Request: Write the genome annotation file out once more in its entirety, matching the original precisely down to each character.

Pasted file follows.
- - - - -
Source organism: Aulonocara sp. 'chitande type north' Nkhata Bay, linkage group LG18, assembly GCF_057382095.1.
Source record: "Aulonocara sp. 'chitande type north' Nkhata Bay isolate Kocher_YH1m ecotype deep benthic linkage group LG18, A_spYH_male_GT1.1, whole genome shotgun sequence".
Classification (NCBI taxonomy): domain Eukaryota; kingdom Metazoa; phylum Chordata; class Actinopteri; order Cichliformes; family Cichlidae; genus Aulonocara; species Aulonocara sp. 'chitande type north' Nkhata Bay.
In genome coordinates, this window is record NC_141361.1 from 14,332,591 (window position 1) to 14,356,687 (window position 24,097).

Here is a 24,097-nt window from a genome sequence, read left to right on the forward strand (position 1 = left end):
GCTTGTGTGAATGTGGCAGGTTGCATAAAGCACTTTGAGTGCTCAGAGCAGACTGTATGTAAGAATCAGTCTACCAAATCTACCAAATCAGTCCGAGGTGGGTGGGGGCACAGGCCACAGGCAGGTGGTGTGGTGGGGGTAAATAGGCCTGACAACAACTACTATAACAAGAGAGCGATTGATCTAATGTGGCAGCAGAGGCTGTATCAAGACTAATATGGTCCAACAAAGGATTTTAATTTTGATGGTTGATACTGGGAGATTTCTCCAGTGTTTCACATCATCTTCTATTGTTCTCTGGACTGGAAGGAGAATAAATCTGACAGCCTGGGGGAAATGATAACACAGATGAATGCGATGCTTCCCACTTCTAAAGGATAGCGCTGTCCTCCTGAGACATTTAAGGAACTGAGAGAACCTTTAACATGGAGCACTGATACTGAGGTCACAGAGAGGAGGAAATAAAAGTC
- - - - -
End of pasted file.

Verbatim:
Source organism: Aulonocara sp. 'chitande type north' Nkhata Bay, linkage group LG18, assembly GCF_057382095.1.
Source record: "Aulonocara sp. 'chitande type north' Nkhata Bay isolate Kocher_YH1m ecotype deep benthic linkage group LG18, A_spYH_male_GT1.1, whole genome shotgun sequence".
Classification (NCBI taxonomy): domain Eukaryota; kingdom Metazoa; phylum Chordata; class Actinopteri; order Cichliformes; family Cichlidae; genus Aulonocara; species Aulonocara sp. 'chitande type north' Nkhata Bay.
In genome coordinates, this window is record NC_141361.1 from 14,332,591 (window position 1) to 14,356,687 (window position 24,097).

Here is a 24,097-nt window from a genome sequence, read left to right on the forward strand (position 1 = left end):
GCTTGTGTGAATGTGGCAGGTTGCATAAAGCACTTTGAGTGCTCAGAGCAGACTGTATGTAAGAATCAGTCTACCAAATCTACCAAATCAGTCCGAGGTGGGTGGGGGCACAGGCCACAGGCAGGTGGTGTGGTGGGGGTAAATAGGCCTGACAACAACTACTATAACAAGAGAGCGATTGATCTAATGTGGCAGCAGAGGCTGTATCAAGACTAATATGGTCCAACAAAGGATTTTAATTTTGATGGTTGATACTGGGAGATTTCTCCAGTGTTTCACATCATCTTCTATTGTTCTCTGGACTGGAAGGAGAATAAATCTGACAGCCTGGGGGAAATGATAACACAGATGAATGCGATGCTTCCCACTTCTAAAGGATAGCGCTGTCCTCCTGAGACATTTAAGGAACTGAGAGAACCTTTAACATGGAGCACTGATACTGAGGTCACAGAGAGGAGGAAATAAAAGTC